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Git Off'a Mah Land
Submitted by Geoffrey Dow on Sun, 2011-07-03 22:21
Spread the word!
This land is my land, this land is my land ...
When I was about half-way past seven years old, my parents packed up and moved us from our home in a small town north of Montreal to the veritable wilds on the outskirts of Sudbury, in northern Ontario.
When I say 'wilds', I mean it. We stayed first in a house my great-uncle Ray had built for my maternal grandparents and, later, in a house built by that same great-uncle and my father (who, quite rightly, takes credit for having hammered most of the nails, but not for the quality of the resulting edifice) in a clearing a few hundred metres away.
We had no running water, nor electricity, but if the adults found life difficult, for a child, it was a very large piece of heaven.
The road into town was unpaved and the forest on the eaves of which 'we' had built our house — what I thought of as my back yard — was in fact 50 or 60 kilometres of bush that didn't stop until you hit the big waters of Georgian Bay.
Our own property amounted to some 30 acres. Throw in that belonging to my grandparents and to my great uncles, Ray and Alan (whose parents had homesteaded here in the early part of the 20th century) and I had something along the lines of 130 acres of wood and water and stone I considered my own. To say I very quickly developed a fiercely possessive attitude towards it is to put it mildly.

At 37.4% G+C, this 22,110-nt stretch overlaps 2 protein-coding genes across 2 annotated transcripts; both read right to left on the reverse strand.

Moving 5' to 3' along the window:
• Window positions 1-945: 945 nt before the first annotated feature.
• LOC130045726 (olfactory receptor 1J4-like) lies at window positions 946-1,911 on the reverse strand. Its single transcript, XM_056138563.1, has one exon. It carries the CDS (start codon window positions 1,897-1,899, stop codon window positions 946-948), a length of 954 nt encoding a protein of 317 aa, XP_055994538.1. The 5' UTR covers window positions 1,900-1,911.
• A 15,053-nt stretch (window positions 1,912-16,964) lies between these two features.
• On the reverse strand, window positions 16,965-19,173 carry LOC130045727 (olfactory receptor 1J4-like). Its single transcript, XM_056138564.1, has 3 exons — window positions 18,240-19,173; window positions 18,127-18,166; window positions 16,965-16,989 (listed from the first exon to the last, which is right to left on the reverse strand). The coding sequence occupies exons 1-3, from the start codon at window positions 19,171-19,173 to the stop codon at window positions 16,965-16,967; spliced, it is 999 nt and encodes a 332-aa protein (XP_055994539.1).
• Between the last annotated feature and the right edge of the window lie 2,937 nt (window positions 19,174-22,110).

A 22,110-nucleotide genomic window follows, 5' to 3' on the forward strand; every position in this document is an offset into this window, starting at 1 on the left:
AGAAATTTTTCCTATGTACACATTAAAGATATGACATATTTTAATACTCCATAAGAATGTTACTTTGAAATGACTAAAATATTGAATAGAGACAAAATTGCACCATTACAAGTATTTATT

This land was our land, and nobody else's!
Despite this sense of being a sudden member of the landed gentry, we were not wealthy and my parents were both socialists (roughly speaking) of long-standing on both sides of the family. And also rather liberal in other ways.
My mother's background is Finn, and Finn means saunas. And in our family, sauna meant nudity. Both sexes and all generations sweating and swimming away together, whenever it was dark enough or far enough away from the prying eyes of uptight and/or perverted neighbours.
Our own house was built atop a steep and heavily-wooded hill a couple of hundred meters from the lake, and so fully-screened from the road which skirted the shore. Only weather, whim and the density of black fly and mosquito populations determined what, and even whether, clothes were worn.
Anyway, as I said and socialist background or no, I was very possessive about "my" private property and I was very quick to tell off any interlopers I might come across they were trespassing if I caught a stranger wandering the paths around our house and in our woods.
And yes, I had a bicycle.
One day — I think I was nine — I was restless and so determined to make a patrol of our boundaries.
I boarded my trusty machine and coasted down the steep, coarse-gravel driveway to the public road. I turned left and pedaled past Rod Fabro's monster-home that loomed on a point that had once belonged to our family, as if (though I didn't know it) a harbinger of further losses to come, then carried on past my (great) aunt and uncle's much more modest summer home.